“Lakeside Charter Academy is more than an option, it’s my first choice. More than ever before my son wakes up excited to go to school. The dedicated staff is a breath of fresh air. He has teachers who love him and push him to be the best he can be. The curriculum is engaging and challenging. Our school is more than just teachers and students- it’s a family. The small class sizes allow for teachers to really know their students and tails lessons to them. We love everyone who makes LCA the awesome place that it is. This school sure is a hidden gem!”—Alyson Ford


Lakeside Charter Academy (the former Thunderbird Academy) started this year with a lot to overcome. Last year it had a host of issues ranging from dwindling attendance to low test scores.


But a core group of teachers, a new board, and a new principal decided to turn it around. Dr. Jim Montague, school principal and a charter school veteran, stepped in and gave the K-8 school energy and focus: scholarship, leadership, and citizenship. And it shows in every area of the school.





Teachers in grades K-8 assess students three times during the year using Read 3d/Dibels for kindergarten–3rd grade, and NC Check-Ins for 3rd-8th grades.  NC Check-Ins are basically a mini-EOG for math and reading. Once they receive the data back, they chart each student’s progress to ensure that children are learning material and advancing. Growth in reading has shown the most marked improvement and math gains have been made as well. Children now have special classes—Spanish, music, art, physical education, and character education—and after-school sports will be added. Each student has a computer, there are projectors in every classroom, and a library is filled with books and rugs and nooks for reading.


But that only tells part of the story.


The new library has a projector, reading centers, and plenty of books.


The library weaves a geography emphasis throughout the space by using rugs, pillows, wall hangings, globes, and of course, books!


Art is one of the new special classes added this year.



Dr. Montague wants you to tour the school yourself—any time of the day, with or without an appointment. “We’ve had people return and say it’s not even the same school.” And he’s right in every sense. All the walls have been painted, the floors waxed, and 150 new desks put together personally by him and another parent. Montague believes in leading by example, so when the desks arrived, he brought in his tools and got to work.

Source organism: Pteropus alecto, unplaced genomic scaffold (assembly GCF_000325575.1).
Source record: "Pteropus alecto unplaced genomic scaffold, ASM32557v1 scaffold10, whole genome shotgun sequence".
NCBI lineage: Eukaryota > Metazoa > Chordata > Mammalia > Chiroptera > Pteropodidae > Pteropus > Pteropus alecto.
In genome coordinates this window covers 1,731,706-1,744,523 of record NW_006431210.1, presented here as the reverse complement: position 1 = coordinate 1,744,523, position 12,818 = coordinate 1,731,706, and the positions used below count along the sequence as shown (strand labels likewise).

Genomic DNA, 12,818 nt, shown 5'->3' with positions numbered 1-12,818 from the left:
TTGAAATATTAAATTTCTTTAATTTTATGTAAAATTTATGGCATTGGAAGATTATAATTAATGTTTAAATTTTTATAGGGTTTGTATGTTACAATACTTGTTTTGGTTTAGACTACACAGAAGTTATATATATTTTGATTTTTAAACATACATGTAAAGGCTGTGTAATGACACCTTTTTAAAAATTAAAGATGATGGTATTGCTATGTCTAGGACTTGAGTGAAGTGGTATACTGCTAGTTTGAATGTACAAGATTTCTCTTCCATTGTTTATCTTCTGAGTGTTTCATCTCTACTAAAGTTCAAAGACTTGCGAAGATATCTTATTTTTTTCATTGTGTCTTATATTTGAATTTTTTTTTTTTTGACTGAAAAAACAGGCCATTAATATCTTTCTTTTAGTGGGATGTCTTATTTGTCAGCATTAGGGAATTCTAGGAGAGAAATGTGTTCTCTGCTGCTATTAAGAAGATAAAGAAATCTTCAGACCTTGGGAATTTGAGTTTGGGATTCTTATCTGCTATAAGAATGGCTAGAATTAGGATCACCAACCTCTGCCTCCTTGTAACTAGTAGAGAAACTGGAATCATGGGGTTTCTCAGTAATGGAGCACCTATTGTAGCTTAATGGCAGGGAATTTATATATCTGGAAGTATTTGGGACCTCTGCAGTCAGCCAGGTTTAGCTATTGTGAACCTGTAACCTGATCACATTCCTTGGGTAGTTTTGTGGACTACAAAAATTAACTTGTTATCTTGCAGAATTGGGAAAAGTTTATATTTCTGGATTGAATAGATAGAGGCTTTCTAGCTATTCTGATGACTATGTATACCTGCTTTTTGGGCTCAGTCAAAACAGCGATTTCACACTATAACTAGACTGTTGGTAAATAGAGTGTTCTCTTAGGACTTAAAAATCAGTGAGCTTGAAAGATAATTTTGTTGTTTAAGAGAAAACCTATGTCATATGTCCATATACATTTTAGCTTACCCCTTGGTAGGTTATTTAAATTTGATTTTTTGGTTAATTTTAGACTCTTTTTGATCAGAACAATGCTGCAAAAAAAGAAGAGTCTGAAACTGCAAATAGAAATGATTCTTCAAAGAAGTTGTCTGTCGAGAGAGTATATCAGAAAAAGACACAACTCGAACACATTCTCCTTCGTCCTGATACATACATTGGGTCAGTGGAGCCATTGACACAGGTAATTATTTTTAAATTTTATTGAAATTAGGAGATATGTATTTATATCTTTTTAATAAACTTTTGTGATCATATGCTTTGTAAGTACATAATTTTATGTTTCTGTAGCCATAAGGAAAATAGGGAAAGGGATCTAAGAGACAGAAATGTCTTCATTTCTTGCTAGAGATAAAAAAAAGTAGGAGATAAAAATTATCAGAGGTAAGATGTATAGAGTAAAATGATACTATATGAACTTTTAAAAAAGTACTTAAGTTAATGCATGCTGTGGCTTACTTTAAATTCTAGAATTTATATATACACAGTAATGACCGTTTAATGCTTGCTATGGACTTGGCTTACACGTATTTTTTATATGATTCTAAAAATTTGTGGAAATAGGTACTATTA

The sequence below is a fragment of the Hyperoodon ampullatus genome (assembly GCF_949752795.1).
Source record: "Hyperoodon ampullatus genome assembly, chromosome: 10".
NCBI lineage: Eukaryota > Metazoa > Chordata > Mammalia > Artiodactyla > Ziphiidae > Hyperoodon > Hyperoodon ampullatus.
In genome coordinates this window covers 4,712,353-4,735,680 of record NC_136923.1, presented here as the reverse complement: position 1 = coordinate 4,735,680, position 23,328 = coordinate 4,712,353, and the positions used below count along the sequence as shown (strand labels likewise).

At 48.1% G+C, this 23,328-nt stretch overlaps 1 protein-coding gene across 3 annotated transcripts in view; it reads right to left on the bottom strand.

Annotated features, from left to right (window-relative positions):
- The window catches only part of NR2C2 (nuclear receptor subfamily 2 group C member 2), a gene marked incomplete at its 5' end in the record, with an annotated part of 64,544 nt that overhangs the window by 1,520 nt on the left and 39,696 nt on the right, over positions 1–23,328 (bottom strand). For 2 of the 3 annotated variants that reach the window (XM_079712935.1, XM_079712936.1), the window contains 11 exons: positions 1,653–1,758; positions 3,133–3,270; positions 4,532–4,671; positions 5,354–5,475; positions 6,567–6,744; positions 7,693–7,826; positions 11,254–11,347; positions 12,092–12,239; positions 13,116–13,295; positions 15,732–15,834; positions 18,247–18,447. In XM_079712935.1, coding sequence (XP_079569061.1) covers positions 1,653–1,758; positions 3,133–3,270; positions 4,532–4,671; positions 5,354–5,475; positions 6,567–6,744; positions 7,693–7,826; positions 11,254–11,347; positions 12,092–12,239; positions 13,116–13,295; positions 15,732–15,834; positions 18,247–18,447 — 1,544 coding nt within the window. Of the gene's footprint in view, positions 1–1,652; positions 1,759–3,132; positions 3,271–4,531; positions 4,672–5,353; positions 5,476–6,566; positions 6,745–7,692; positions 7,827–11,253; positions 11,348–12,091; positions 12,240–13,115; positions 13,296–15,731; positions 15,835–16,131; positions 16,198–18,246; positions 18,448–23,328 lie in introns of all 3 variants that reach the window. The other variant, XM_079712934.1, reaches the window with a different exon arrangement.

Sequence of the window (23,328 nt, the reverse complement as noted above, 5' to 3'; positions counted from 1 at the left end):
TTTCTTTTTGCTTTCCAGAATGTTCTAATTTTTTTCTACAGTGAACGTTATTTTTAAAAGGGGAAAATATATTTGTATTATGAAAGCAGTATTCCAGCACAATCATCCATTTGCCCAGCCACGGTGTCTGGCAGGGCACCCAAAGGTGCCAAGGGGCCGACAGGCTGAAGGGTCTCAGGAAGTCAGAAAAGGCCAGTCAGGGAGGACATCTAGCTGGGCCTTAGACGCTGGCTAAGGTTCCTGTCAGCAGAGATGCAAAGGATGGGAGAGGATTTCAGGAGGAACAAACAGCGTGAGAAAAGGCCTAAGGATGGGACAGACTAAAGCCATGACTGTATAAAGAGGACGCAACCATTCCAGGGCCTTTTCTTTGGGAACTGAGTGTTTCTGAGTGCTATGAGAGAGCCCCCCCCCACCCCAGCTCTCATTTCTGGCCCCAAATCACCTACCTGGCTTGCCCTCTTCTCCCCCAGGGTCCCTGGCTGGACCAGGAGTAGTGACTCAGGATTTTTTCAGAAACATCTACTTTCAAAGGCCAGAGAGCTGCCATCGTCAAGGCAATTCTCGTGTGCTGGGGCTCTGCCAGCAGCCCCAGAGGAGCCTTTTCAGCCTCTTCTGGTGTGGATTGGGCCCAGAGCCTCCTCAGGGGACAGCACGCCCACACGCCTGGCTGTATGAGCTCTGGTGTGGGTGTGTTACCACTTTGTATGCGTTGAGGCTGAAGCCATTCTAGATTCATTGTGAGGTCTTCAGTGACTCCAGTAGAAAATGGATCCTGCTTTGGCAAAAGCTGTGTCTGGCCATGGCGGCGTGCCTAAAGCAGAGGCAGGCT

Previously Montague was and administrator at two other charter schools, one in a low-income area and one in an affluent one. He understands that no matter the demographic or the budget, that the culture of the school starts at the top. He meets every week with each teacher for a joint planning time so that he’s not only able to offer feedback but also understand what each teacher needs to be successful in the classroom.


Another part of his leadership strategy is inviting local professionals to speak at Friday assemblies. It has had chefs, a 24-year army vet, authors, a representative from Joe Gibbs Leadership, nurses, firemen, and more. “I want students to see there are many options open to them. I want them to see if you experience a setback that you can dust yourself off and get back up.”




Teaching children what it means to be a thoughtful member of a community is an important differentiator of a Lakeside Charter education. When I entered the reception, I was greeted warmly by a receptionist. When I toured with Montague, I could tell that he knew each child by name, knew who’d been sick and who’d gotten a new haircut. And I saw children’s faces light up when he peeked into their classroom. As we walked from one building to the next, a child walking with his class stopped to hold the door for us. Children are being taught in big and small ways what it means to be a good citizen.



There’s still time for your children to be a part of this community. Apply here to be included in the lottery on February 25 at 9am. Currently 82 of its 84 students are returning and there are 161 new applications already in the lottery. Maximum capacity for the 2019-2020 year is 200, so the school will have a unique problem in the fall—more interest than they have seats.


It’s a problem Dr. Montague has worked hard to achieve.